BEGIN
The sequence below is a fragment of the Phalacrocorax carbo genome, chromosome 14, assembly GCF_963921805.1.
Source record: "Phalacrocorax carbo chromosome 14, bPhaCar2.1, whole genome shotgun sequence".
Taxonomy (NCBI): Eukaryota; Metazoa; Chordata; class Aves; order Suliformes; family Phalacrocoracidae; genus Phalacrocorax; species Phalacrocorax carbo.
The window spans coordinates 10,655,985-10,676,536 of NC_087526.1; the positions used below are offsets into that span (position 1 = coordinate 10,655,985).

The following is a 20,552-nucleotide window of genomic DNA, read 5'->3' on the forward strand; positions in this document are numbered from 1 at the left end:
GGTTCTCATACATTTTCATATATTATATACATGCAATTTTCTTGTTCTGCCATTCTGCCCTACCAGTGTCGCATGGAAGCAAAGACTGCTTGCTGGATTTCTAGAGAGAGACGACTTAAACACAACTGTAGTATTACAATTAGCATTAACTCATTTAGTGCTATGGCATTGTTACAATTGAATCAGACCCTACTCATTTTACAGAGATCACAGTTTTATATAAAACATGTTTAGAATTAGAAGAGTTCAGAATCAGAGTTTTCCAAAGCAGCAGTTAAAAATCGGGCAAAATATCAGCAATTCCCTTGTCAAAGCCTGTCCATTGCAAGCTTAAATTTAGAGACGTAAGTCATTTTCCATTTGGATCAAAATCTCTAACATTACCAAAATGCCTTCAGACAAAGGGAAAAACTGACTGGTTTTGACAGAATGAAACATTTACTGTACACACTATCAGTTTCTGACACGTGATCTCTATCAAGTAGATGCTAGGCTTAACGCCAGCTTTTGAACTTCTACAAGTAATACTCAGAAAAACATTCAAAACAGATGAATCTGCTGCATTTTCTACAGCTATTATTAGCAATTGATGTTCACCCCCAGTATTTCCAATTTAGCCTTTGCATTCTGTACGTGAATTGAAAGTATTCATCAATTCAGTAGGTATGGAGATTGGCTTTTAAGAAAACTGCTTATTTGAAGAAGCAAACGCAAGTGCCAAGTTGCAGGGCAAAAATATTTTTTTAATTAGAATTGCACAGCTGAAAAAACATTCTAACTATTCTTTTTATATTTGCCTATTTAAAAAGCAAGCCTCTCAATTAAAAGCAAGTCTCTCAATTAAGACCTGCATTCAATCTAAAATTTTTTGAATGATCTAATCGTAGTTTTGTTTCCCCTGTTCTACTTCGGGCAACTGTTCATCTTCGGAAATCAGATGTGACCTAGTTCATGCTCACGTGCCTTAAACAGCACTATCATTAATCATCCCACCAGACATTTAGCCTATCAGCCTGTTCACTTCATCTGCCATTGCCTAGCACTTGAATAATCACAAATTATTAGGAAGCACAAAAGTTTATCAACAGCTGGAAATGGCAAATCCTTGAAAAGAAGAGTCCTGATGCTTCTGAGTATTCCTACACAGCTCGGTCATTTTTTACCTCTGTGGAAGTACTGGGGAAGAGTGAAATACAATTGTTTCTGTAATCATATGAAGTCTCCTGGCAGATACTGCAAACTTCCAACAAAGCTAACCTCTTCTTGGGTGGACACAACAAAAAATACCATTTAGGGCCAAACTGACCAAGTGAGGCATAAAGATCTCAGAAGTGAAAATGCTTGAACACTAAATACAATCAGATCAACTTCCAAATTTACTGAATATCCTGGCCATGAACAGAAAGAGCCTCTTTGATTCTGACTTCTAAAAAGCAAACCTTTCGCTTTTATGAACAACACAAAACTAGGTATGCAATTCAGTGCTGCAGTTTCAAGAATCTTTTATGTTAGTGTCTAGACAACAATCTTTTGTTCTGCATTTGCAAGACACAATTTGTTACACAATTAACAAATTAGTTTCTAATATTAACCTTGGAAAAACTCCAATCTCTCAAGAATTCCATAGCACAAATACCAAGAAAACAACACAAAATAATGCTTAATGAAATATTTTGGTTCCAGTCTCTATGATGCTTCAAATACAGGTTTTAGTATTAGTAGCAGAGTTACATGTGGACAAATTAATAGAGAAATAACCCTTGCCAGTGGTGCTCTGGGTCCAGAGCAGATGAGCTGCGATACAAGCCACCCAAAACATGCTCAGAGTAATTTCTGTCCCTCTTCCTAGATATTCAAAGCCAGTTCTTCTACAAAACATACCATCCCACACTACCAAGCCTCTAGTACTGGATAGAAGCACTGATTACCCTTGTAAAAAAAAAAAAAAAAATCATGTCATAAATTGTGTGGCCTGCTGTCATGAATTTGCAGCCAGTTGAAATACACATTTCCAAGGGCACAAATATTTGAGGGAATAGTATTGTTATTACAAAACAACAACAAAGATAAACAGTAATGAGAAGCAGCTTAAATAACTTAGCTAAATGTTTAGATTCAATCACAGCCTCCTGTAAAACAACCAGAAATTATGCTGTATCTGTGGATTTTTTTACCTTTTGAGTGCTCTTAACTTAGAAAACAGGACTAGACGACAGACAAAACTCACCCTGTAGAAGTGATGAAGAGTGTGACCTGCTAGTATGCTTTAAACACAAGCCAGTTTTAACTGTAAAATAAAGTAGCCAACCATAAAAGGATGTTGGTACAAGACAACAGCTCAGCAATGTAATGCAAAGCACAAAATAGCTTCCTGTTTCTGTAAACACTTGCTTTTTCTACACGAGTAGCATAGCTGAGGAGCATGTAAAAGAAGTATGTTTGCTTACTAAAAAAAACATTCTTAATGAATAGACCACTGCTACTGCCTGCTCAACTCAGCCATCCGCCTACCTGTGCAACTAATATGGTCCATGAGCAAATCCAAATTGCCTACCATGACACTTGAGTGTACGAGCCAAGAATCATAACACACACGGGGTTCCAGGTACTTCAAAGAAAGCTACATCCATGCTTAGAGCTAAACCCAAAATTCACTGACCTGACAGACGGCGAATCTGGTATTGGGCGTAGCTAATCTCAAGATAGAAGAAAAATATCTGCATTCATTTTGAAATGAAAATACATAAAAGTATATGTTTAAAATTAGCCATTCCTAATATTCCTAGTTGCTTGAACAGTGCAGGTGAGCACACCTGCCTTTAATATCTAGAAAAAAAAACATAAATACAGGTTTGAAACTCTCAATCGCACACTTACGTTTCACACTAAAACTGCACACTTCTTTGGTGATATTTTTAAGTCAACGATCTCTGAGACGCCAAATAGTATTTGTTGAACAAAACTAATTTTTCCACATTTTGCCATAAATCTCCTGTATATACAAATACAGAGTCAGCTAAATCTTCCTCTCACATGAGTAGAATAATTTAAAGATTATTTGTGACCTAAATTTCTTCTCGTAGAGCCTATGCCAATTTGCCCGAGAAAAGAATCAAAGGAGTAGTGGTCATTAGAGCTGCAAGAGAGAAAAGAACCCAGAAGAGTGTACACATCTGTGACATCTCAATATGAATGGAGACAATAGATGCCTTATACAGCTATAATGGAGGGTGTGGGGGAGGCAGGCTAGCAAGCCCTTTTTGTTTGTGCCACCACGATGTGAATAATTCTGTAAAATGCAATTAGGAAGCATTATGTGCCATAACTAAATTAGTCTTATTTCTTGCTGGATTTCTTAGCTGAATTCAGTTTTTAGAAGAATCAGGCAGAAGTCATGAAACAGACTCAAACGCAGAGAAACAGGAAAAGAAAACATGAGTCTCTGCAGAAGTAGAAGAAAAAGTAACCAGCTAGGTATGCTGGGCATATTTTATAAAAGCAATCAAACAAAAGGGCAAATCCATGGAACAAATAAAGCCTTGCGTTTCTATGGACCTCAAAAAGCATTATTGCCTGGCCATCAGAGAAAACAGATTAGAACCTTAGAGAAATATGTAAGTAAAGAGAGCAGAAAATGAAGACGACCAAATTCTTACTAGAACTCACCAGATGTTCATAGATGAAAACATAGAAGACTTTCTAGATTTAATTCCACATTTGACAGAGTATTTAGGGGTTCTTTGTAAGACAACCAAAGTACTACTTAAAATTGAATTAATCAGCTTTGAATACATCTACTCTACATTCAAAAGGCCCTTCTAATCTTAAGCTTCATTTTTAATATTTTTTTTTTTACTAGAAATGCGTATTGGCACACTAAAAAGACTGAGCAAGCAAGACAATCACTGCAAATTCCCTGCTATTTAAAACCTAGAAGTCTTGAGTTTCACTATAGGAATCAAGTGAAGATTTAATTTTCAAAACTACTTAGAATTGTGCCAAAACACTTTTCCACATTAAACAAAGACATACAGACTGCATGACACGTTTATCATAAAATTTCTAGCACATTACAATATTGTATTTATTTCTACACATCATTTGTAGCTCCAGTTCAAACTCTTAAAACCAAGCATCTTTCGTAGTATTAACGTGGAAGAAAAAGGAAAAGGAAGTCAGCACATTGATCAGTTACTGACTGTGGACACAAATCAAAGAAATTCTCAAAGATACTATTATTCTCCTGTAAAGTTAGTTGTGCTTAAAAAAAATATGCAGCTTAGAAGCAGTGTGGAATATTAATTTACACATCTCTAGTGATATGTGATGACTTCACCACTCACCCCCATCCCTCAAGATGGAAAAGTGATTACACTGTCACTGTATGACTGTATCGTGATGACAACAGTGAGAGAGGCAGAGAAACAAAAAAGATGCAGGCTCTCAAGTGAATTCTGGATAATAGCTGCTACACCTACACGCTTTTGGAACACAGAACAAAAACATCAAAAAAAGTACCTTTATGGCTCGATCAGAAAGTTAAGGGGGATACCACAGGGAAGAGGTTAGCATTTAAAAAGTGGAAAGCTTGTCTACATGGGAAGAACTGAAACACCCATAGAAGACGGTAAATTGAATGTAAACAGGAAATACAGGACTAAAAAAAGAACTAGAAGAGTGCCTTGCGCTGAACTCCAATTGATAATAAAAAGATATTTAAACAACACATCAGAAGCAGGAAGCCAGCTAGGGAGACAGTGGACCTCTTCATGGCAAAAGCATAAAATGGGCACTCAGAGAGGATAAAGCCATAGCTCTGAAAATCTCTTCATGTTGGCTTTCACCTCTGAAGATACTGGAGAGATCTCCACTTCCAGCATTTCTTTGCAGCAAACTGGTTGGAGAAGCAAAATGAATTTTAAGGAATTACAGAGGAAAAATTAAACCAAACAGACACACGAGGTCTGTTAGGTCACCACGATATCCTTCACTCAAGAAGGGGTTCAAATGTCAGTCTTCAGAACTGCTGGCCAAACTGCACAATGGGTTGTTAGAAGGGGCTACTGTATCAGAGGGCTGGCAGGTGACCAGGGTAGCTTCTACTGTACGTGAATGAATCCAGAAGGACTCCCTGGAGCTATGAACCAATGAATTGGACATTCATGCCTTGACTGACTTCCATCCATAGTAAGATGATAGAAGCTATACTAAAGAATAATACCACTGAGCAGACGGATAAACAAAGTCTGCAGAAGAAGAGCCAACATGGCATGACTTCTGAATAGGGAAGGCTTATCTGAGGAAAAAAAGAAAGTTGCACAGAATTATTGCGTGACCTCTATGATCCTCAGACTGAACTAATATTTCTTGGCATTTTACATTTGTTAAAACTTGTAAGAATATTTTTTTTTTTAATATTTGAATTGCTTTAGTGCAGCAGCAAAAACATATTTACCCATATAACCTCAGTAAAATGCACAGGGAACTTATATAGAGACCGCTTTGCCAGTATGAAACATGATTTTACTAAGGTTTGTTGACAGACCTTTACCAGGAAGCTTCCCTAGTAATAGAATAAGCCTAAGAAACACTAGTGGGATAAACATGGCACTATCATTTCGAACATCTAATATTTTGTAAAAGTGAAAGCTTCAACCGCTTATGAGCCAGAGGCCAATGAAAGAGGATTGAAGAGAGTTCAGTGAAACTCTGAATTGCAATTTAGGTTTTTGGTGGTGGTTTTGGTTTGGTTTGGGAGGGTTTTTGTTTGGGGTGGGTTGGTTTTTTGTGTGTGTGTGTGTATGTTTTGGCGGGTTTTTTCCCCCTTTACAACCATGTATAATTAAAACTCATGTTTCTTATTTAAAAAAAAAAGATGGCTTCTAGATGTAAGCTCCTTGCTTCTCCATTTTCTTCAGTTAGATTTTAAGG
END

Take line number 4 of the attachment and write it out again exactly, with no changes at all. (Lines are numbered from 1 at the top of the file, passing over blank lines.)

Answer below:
The window spans coordinates 10,655,985-10,676,536 of NC_087526.1; the positions used below are offsets into that span (position 1 = coordinate 10,655,985).